Communication Key to Strong Driver-Broker Relationships

“We don’t have a driver shortage so much as we have a problem with drivers having a shortage of time. Too often, drivers have to wait three to four hours at a receiver. Without getting paid. The amount of responsibility we put on a driver to drive perfectly, make it to the destination on time and have all the right paperwork in hand. And then they still have to wait.”

That was the opening comment by Justin Nason, Financial Controller at Trekker Logistics, at a recent driver-broker panel discussion put on by Relay Payments in Atlanta.

Fellow panelist Sharae Moore, driver and founder of non-profit organization SHE Trucking, agreed. “My biggest frustrations as a driver are long days, long hours, many of them not compensated. Waiting around at the destination after driving all day is no fun.”

But she quickly added: “But my biggest sense of joy comes from the change in scenery as I drive. I love trucking because every day is different.”

When the discussion turned to how freight brokers and drivers can work better together, the two panelists agreed again. “Drivers are trying to do a thankless job well. Brokers need to be clear on what needs to be done,” Justin said.

“Communication is absolutely important,” Sharae added. “It leads to better understanding and a stronger relationship between the driver and the broker. So does just being courteous and nice to each other. Treat each other like members of your family. And the driver won’t hesitate to help out if the broker needs something out of the ordinary on a delivery.”

Moderator Meghann Erhart, Executive Vice President at Relay, underscored the point. “If you don’t respect the driver, you aren’t going to survive in this industry.”

Technology does not alleviate the need for clear communication, Justin added. “We all have GPS tracking equipment. So we know where the truck is along the route. But it’s still so important to have direct conversation with our drivers. There may be a need for the broker to reschedule the delivery time when the driver realizes something will cause a delay. A quick conversation can alert the broker agent to make a change in the schedule. It’s sometimes that easy to avoid a problem at the receiving end.”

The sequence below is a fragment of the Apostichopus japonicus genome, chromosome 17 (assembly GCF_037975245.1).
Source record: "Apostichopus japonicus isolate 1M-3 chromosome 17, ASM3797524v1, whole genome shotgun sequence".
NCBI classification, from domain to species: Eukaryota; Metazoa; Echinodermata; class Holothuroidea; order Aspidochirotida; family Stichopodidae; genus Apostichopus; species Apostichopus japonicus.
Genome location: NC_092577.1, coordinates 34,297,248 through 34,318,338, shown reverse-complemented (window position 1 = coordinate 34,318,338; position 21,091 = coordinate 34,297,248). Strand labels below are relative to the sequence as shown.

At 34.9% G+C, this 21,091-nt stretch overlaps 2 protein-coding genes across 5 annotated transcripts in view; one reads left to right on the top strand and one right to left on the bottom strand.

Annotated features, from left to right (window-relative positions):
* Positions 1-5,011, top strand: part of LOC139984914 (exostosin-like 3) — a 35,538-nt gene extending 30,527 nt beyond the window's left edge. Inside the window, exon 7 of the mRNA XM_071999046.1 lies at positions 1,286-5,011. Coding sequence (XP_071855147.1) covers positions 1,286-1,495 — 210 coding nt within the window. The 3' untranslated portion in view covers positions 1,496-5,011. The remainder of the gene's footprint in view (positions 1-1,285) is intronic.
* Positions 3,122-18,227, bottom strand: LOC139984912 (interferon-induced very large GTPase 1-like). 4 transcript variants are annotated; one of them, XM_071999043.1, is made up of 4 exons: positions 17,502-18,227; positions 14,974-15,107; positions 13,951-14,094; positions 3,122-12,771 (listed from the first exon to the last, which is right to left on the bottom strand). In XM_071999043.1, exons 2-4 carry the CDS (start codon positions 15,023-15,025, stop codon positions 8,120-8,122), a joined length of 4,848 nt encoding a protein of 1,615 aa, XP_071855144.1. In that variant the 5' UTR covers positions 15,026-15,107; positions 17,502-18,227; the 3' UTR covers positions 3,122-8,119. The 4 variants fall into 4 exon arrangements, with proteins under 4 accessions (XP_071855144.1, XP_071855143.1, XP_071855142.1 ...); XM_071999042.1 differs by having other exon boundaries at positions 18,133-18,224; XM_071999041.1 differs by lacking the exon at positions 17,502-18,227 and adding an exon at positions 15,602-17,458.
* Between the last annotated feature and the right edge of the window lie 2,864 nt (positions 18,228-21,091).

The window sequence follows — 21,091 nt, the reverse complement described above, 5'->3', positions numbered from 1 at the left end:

The national shortage of drivers could be largely alleviated, Justin said, by addressing the many inefficiencies in the freight supply chain and especially those slowing down drivers. Technology will play a big role in overcoming those efficiencies, he said, mentioning his company’s experience working with Relay Payments. “Relay’s technology and solutions have helped make Trekker Logistics much more efficient, with digital payments and instant receipts.”

Technologies that improve the work experience for drivers also help in the recruiting of new drivers to the profession. That includes young drivers who are so important to the long-term availability of drivers. See our previous post on recruiting Gen Z drivers.

Learn more here about how Relay’s digital payments can help reduce annoying delays at the dock and other ways we’re working to keep you moving. 

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